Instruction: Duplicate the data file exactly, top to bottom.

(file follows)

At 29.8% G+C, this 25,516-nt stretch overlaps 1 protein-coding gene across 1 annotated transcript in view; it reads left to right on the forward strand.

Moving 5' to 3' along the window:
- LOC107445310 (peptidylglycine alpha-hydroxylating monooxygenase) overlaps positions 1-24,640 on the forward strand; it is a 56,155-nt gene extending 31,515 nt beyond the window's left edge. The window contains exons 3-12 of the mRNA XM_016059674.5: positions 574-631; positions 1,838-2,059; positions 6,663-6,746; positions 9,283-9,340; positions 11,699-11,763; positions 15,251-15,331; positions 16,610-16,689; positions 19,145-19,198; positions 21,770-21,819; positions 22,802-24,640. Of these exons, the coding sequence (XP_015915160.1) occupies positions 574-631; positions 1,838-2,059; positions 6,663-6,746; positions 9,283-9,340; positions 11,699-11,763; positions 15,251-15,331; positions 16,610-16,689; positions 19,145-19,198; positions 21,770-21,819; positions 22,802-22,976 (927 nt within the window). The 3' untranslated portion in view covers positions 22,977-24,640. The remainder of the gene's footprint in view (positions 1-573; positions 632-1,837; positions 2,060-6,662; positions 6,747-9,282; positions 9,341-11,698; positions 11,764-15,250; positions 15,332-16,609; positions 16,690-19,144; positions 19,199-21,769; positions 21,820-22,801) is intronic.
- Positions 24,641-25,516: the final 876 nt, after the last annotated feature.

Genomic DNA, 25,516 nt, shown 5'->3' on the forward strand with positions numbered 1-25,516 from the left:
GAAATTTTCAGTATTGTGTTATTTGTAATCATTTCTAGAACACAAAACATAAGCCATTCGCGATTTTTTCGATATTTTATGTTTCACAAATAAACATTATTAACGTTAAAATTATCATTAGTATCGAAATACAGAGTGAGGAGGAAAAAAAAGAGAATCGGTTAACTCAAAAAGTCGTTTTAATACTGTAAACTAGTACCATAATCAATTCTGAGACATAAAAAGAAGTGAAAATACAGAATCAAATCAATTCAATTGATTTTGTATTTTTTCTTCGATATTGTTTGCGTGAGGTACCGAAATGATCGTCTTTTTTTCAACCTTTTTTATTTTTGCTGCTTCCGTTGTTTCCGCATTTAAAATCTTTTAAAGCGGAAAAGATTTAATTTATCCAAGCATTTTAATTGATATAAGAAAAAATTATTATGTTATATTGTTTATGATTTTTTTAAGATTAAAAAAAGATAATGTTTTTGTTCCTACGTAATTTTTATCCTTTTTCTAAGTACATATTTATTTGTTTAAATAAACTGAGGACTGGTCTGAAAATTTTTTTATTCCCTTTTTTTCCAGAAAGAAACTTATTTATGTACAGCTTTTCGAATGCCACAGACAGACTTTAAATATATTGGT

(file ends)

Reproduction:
At 29.8% G+C, this 25,516-nt stretch overlaps 1 protein-coding gene across 1 annotated transcript in view; it reads left to right on the forward strand.

Moving 5' to 3' along the window:
- LOC107445310 (peptidylglycine alpha-hydroxylating monooxygenase) overlaps positions 1-24,640 on the forward strand; it is a 56,155-nt gene extending 31,515 nt beyond the window's left edge. The window contains exons 3-12 of the mRNA XM_016059674.5: positions 574-631; positions 1,838-2,059; positions 6,663-6,746; positions 9,283-9,340; positions 11,699-11,763; positions 15,251-15,331; positions 16,610-16,689; positions 19,145-19,198; positions 21,770-21,819; positions 22,802-24,640. Of these exons, the coding sequence (XP_015915160.1) occupies positions 574-631; positions 1,838-2,059; positions 6,663-6,746; positions 9,283-9,340; positions 11,699-11,763; positions 15,251-15,331; positions 16,610-16,689; positions 19,145-19,198; positions 21,770-21,819; positions 22,802-22,976 (927 nt within the window). The 3' untranslated portion in view covers positions 22,977-24,640. The remainder of the gene's footprint in view (positions 1-573; positions 632-1,837; positions 2,060-6,662; positions 6,747-9,282; positions 9,341-11,698; positions 11,764-15,250; positions 15,332-16,609; positions 16,690-19,144; positions 19,199-21,769; positions 21,820-22,801) is intronic.
- Positions 24,641-25,516: the final 876 nt, after the last annotated feature.

Genomic DNA, 25,516 nt, shown 5'->3' on the forward strand with positions numbered 1-25,516 from the left:
GAAATTTTCAGTATTGTGTTATTTGTAATCATTTCTAGAACACAAAACATAAGCCATTCGCGATTTTTTCGATATTTTATGTTTCACAAATAAACATTATTAACGTTAAAATTATCATTAGTATCGAAATACAGAGTGAGGAGGAAAAAAAAGAGAATCGGTTAACTCAAAAAGTCGTTTTAATACTGTAAACTAGTACCATAATCAATTCTGAGACATAAAAAGAAGTGAAAATACAGAATCAAATCAATTCAATTGATTTTGTATTTTTTCTTCGATATTGTTTGCGTGAGGTACCGAAATGATCGTCTTTTTTTCAACCTTTTTTATTTTTGCTGCTTCCGTTGTTTCCGCATTTAAAATCTTTTAAAGCGGAAAAGATTTAATTTATCCAAGCATTTTAATTGATATAAGAAAAAATTATTATGTTATATTGTTTATGATTTTTTTAAGATTAAAAAAAGATAATGTTTTTGTTCCTACGTAATTTTTATCCTTTTTCTAAGTACATATTTATTTGTTTAAATAAACTGAGGACTGGTCTGAAAATTTTTTTATTCCCTTTTTTTCCAGAAAGAAACTTATTTATGTACAGCTTTTCGAATGCCACAGACAGACTTTAAATATATTGGT